 The same genes in the body, but different
expression of those genes in different cells
and different types of cells..
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Change in Gene Regulation
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What is the important information encoded in the genome?
Control & Regulatory sites for OR
Gene Expression
Gene Product
Sequence
“Gene”
A
B
C
D
‘Regulatory Sites and proteins that
promote or prevent making RNA and
proteins
hnRNA
mRNA
protein: 1D,
2D, 3D
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Transcription
--Boolean operation
--Sums Regulatory Signals
--Combinatorial Complexity
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Think of logical gates!!!
 While there are subtleties (and things may
not work as well in very simple systems as
predicted)…
…repressors and activators of gene
expression can be thought of as acting as
AND, NOT, OR, NAND gates…
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The Sea Urchin Endo 16 gene
6 Modules
F
E
D
C
B
A
BP
Unique binding
sites within
each module
1st EXON
Binding sites that
define a specific
module
Circa 50 binding site motifs
Regulatory region
Coding region
Redrawn from Yuh et al., Science 279, 1998
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Change in Cell-Cell Communication
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Cell Differentiation—Stem Cells
Pluripotent
Restricted
Fate
From: Cells, Embryos, and Evolution: Toward a Cellular and Developmental Understanding
of Phenotypic Variation and Evolutionary Adaptability
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Different cell types have different GRNS and use only a
fraction of the same genome information.
ON Genes
Inducible
Genes
Actively
inhibited
Genes
Off Genes
Cell Type 2
ON Genes
Inducible
Genes
Cell Type 1
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Actively
inhibited
Genes
Off Genes
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Cell Differentiation—Sensing
Environments via Receptors
Cell Type 1
What should I do?
A signal produced by other cells in a
region or position in body that is
received by the cell helps decide on
path.
From: Cells, Embryos, and Evolution: Toward a Cellular and Developmental Understanding
of Phenotypic Variation and Evolutionary Adaptability
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Different Cell Types: Different GRNs
A cell will have a
set of GRNs that
allow it to respond
to signals (in this
case, GRNs A, B,
C, D, E,)
A, B, C, D, E
A different cell
type (even in the
same lineage) can
have a different set
of GRNs that
allow it to respond
to different signals
D, E, F, X, Y
A Cartoon…
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Cascades of Different GRNs
A, B, C, D, E
A, C, D, E, G
B, C, D, E, F
D, E, F, X, Y
A Cartoon…
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How does biology build up phenotypic
complexity, diversity, and variability
over EVOLUTIONARY time?
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A Bioinformatics Timeline
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A Bioinformatics Timeline
Metazoa
circa 700 million years or so of
multicellular animal life…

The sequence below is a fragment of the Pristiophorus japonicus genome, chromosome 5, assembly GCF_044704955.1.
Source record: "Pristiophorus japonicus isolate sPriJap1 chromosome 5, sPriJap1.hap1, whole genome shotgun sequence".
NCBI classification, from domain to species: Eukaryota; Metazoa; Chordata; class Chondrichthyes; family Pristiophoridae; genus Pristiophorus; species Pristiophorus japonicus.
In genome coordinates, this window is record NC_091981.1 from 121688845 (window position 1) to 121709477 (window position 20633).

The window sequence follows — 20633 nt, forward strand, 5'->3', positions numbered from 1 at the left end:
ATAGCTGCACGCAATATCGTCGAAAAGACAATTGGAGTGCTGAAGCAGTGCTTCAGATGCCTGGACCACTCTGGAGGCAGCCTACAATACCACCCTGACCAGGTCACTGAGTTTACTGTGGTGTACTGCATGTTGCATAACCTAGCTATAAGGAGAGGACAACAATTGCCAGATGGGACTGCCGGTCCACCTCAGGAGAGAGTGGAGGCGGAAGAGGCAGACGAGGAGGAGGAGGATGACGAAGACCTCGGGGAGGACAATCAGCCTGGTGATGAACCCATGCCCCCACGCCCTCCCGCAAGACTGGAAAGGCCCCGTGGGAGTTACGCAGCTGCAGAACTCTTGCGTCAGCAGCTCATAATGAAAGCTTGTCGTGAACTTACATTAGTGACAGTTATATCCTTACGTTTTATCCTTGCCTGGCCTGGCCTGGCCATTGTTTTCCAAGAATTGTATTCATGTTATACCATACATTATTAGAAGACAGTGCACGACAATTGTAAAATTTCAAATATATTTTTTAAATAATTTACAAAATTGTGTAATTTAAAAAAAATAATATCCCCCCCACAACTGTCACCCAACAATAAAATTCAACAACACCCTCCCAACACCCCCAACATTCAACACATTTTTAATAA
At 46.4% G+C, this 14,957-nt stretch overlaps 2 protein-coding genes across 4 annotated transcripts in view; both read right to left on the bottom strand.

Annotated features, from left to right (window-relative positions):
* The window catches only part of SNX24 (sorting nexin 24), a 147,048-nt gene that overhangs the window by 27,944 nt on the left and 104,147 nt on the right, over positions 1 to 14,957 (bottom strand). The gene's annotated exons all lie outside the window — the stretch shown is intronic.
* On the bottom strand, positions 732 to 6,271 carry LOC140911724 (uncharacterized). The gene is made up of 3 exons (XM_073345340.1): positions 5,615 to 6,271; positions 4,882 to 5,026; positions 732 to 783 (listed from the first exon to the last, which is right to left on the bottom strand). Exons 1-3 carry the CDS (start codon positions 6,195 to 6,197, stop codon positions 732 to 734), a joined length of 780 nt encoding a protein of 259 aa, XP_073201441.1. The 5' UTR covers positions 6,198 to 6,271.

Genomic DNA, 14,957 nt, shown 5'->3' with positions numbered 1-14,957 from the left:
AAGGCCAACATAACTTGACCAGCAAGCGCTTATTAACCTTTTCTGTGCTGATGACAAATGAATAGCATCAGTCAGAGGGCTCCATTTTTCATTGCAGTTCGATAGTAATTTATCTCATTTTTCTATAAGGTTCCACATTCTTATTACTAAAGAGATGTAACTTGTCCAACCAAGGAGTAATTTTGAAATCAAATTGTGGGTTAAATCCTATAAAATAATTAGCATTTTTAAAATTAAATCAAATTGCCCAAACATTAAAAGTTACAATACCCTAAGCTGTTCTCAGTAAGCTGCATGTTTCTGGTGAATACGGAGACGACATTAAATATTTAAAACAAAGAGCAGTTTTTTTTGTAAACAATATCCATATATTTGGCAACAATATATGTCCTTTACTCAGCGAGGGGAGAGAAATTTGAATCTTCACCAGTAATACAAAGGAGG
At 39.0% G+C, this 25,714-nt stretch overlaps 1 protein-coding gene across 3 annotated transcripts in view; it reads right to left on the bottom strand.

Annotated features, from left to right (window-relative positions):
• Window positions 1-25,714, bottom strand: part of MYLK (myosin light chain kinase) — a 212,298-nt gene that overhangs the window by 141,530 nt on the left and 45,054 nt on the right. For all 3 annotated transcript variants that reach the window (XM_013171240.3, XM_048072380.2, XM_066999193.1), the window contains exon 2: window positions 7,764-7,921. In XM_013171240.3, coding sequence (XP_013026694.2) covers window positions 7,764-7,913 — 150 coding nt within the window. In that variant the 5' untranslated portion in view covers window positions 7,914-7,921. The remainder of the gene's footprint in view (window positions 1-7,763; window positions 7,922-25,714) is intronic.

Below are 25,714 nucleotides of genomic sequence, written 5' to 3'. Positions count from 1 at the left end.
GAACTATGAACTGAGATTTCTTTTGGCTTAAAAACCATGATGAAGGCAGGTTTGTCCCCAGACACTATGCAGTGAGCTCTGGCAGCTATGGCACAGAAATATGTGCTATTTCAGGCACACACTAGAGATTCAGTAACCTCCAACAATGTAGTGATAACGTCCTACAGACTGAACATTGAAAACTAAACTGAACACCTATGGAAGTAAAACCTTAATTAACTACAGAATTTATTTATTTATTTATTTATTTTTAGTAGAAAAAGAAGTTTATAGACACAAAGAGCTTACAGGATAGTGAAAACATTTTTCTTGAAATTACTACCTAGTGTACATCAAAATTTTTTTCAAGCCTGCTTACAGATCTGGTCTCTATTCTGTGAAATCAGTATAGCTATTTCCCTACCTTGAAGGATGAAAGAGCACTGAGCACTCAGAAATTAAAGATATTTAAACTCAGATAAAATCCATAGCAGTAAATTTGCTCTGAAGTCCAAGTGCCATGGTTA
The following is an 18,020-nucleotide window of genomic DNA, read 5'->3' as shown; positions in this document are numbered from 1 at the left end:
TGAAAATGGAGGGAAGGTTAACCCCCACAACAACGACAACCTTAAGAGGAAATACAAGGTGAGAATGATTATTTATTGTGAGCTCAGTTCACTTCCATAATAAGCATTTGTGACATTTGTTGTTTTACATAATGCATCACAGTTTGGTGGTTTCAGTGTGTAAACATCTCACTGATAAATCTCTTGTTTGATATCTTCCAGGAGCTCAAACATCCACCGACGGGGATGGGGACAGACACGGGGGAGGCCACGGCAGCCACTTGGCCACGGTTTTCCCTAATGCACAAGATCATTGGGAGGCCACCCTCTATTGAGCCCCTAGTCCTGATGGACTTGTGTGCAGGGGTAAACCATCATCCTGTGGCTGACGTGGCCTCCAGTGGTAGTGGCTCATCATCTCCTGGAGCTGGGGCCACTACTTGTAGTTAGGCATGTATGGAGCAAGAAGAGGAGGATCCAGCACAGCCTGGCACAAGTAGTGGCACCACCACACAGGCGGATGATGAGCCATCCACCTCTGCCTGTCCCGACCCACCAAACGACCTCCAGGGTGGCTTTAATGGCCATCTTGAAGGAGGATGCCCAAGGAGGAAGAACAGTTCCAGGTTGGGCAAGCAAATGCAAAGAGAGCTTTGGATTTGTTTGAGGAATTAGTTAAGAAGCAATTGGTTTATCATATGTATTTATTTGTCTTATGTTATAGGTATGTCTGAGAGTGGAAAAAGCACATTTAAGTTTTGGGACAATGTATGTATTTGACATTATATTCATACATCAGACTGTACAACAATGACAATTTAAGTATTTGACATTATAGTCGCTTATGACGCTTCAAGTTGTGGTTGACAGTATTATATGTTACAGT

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Key Genome Data & Idea
Similar gene products
lay down the radically
different body plans!
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Very Different Body Plans, yet remarkably similar protein-coding
`11
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Pure Bioinformatics
Phenotypic Complexity in Bilateria
not created with protein coding…
 Greater complexity of gene regulation (e.g. more
binding sites and more proteins that could
regulate expression of genes)
 Cellular compartmentalization and selective use
of genome information in different cells
“Gene”
hnRNA
Believe that non-Protein Coding,
regulatory sequences are most changed.
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mRNA
Protein
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Some things that may be needed to explain this apparent “sameness”…
Evolution is
a tinkerer,
not an
engineer
….and she
often tinkers
with networks
that create
emergent
phenotypic
complexity
from genotype
Gene
‘Small changes
Regulatory in the
Networks distribution in
time and space
of the same
structures are
sufficient to
affect deeply
form, functions,
and behavior”
e.g. F Jacob
Networked
Molecular
Cell
Regulatory Regulators
Networks communicate
across cells;
intracellular
regulation;
signal
transduction
(in both
physiology &
development)
e.g. C. Bernard
Models For
Morphogenesis
Complexity,
Networks
Some hope
that one can
model and
study the
emergence of
Phenotypic
complexity
and
heterogeneity
from apparent
homogeneity
e.g. Alan Turing, Erdos, Kaufman,
Barabasi, Von Neuman, Wolfram
Implication: Must Study Networks
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Bioinformation History: Three
areas of evolutionary change…
 Genomic
information
 Internal Gene
Regulatory networks
(selective use of genomic
information in cells)
 Environmental (external)
information…cell-cell
communication networks.
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END
Jay Snoddy
Oak Ridge National Laboratory
& The University of Tennessee
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Or [email protected]
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A View: Biological Theory is Important
Information & Evolutionary Adaptation
 ‘It is important for biologists to know some
physics…[in part because it is}..best examplar of
kinds of theories that can exist and of the ways that
can explain reality. But it is also important for
physical scientists moving into biology to
recognize that they are entering a strange territory
in which two unfamiliar concepts—information and
adaptation—are central.’
From Shaping Life:Genes, Embryos, and Evolution by John Maynard
Smith.
And historical contingency …and population.